Needs Moar Tom Green
In this sense, ModNation Racers: Road Trip is one of the easiest reviews I've ever written. It offers a staggering amount of content and the feature set it brings to the table provides you with a near limitless supply of karts, tracks and avatars to play with. Unfortunately, none of that matters because the actual racing gameplay at the heart of the title is about as poorly executed and lazily produced as any racing game I can recall. Sure, it sports an unbelievable box of tools with which you can create and share content but in the end, that basically equates to winning a lifetime supply of curdled milk.
As a single player racing experience, ModNation Racers has the features and content it needs. You get a lengthy tour of championship series to battle through and a wide variety of tracks to learn the ins and outs of. If you'd prefer, you also have single race and ad-hoc multiplayer options as well. However, the game quickly begins to fall apart as soon as you jump into a race. After sitting through an unforgivably long pre-race load screen, you're unceremoniously dropped into a visual hell of shoddy textures and bland environments. As the camera pans around the field of racers, capturing them in all their grainy, jagged edged glory, one might assume that such graphical concessions were made to allow for a smoother racing experience. This assumption is promptly shattered the moment the race lurches into motion, struggling to reach 30 frames per second, let alone sustain it.
If the racing mechanics themselves were excellent – and they aren't - this would spell doom, since playing a racing game with a terrible framerate is about as enjoyable as playing basketball with both arms tied behind your back. Even in an alternate dimension where such visuals were even remotely acceptable, the gameplay would still fail to entertain. ModNation Racers does absolutely nothing that hasn't been done a hundred times over by other kart-a-likes, and what's more, it doesn't do any of it particularly well. Steering comes off numb and lifeless, and the game would feel slow at twice the speed. The fully powered up weapon attacks are screen filling monstrosities that require you to burn precious turbo juice to avoid getting taken out. Even the level 1 variants are sufficiently obnoxious to knock your kart out of commission for what feels like an eternity compared to comparable scenarios in other racers. All in all, the game fails to distinguish itself in any positive way on the track.
Which by the way, I find truly unfortunate because Modnation Racers exhibits quite a bit off the track that gives it an identity of its own. Just like its bigger, better console cousin, it offers a generous helping of customization options, including the ability to build characters, karts and even entire tracks from the ground up. The interface is ripped straight from the home version and retains most of the same functionality. I say “most” because some of it has been moved from conventional controls to touch controls, and with mixed results. The Vita's touch screen generally impresses in other settings, but just like navigating the racetrack, navigating the various creation menus is often a sluggish affair. Despite this fact, there's a little fun to be had in creating, sharing, and obtaining content from others. But it just isn't enough. The point of creating new tracks is to race on them, and the racing is too dreadful to be enjoyed regardless of how good of a track you cook up to do it on.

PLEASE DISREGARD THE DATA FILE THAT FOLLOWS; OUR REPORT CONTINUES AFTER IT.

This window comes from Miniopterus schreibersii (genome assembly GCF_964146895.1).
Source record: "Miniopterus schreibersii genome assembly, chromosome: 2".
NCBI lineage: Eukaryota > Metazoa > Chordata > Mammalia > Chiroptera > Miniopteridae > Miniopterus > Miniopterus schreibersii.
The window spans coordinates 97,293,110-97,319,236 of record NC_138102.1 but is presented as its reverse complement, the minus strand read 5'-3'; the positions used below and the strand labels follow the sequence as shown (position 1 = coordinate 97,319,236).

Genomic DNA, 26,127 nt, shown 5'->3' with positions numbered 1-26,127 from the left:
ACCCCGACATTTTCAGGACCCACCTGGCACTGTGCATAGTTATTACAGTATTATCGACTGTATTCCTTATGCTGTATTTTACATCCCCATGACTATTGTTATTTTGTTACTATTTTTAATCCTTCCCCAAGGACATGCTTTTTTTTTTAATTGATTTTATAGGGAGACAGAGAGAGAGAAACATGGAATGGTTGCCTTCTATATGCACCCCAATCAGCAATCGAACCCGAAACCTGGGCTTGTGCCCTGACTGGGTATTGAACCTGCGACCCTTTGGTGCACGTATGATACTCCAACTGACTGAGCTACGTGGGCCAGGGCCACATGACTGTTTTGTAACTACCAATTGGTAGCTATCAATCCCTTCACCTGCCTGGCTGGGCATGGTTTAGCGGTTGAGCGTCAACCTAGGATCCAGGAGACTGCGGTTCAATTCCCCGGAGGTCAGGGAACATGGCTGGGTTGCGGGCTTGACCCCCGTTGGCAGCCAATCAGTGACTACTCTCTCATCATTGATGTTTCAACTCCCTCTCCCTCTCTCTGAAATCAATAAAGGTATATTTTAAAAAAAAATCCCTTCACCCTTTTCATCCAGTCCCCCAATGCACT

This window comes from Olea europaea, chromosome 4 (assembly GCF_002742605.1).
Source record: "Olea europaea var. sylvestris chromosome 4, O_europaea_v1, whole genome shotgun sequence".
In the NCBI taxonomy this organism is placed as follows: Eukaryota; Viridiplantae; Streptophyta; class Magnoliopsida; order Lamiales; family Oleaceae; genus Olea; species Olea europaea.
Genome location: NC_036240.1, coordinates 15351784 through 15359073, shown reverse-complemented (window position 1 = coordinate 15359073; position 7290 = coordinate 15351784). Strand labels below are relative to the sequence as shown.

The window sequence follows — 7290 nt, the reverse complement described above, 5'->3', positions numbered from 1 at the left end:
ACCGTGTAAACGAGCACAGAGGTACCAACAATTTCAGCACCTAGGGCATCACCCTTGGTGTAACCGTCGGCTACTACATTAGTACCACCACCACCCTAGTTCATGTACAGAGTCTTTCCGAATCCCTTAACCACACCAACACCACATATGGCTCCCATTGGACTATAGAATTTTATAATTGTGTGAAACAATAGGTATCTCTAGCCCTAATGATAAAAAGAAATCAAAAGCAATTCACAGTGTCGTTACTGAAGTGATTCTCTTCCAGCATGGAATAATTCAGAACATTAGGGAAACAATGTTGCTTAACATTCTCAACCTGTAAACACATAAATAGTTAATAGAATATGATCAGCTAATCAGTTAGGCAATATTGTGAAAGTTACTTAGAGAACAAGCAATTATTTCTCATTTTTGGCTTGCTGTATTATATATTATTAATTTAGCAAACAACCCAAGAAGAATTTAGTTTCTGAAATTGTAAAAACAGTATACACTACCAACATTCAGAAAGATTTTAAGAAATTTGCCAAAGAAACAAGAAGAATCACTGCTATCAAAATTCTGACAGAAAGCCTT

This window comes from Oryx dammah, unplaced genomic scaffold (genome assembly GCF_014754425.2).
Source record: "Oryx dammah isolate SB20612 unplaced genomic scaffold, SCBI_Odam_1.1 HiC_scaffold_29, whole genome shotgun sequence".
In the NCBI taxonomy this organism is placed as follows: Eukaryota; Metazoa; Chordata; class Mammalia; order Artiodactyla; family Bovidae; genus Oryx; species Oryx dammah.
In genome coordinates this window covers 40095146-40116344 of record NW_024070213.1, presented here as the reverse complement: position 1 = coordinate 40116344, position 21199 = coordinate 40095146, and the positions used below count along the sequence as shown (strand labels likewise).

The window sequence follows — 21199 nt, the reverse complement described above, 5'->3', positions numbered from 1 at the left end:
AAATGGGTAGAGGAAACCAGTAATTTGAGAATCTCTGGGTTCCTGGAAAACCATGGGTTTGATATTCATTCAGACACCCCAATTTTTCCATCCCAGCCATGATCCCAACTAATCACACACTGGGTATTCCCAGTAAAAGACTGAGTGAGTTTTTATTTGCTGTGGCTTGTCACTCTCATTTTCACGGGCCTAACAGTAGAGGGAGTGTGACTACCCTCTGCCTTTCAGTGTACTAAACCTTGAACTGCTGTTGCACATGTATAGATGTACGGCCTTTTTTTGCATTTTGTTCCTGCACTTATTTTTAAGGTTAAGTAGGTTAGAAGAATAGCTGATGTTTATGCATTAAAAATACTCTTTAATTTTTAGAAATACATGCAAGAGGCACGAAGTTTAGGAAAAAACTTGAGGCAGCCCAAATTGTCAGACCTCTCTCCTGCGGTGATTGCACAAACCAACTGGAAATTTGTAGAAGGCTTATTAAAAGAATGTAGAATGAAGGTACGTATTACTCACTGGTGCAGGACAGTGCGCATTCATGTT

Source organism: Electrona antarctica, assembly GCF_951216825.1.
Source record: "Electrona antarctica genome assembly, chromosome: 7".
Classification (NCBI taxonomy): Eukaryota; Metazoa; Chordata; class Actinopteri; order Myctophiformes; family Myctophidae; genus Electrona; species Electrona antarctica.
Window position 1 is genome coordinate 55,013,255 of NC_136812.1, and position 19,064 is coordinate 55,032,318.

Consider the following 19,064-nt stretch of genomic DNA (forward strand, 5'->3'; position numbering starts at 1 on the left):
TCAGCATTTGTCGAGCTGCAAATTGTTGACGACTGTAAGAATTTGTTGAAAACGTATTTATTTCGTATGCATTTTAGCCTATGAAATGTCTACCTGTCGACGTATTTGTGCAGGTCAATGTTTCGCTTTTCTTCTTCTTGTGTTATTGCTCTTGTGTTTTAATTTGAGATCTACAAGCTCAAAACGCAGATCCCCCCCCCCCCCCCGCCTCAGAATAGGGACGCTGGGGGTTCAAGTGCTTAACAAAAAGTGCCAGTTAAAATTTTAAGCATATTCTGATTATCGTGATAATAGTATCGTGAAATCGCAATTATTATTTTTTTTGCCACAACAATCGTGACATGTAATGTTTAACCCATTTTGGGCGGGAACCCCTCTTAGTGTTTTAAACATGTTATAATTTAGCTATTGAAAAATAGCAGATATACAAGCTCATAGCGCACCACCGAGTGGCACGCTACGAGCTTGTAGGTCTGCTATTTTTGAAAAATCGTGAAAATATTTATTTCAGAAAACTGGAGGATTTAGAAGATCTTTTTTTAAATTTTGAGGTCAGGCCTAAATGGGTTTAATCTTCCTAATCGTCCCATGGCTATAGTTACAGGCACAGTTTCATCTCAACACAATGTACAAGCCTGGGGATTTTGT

The final nail in the coffin is the complete lack of online multiplayer, a stunning oversight given that it was virtually the heart and soul of the original game. This extends to the method for sharing your creations as well. Gone is the online hub world of the home version, where you could drive about and interact with whomever you pleased. All online exchanges of your creations is relegated to an admittedly functional, yet remarkably dry set of menus. The only consolation players looking for competition receive is the ability to download other driver's ghosts to race against. Hardly comforting, and yet, hardly surprising either when one considers just how much of a rush job this game must have been.
Consider that as me giving giving SCE San Diego the benefit of the doubt on this one. What with the substantial firepower the Vita brings to bear, and the good source they were drawing from, I can only assume that time constraints are what led to this troubled piece of software. This is the third racing game I've reviewed for the Vita's launch and while Asphalt Injection and Wipeout 2048 certainly aren't perfect by any means, they're both far better choices for scratching your racing itch. It's frustrating to see a game with as much potential as ModNation Racers: Road Trip fall on its face so badly. Had SCE San Diego stabilized the frame rate, spruced up the visuals, and nailed the racing, it could have wound up being an embarrassment of riches instead of just an embarrassment.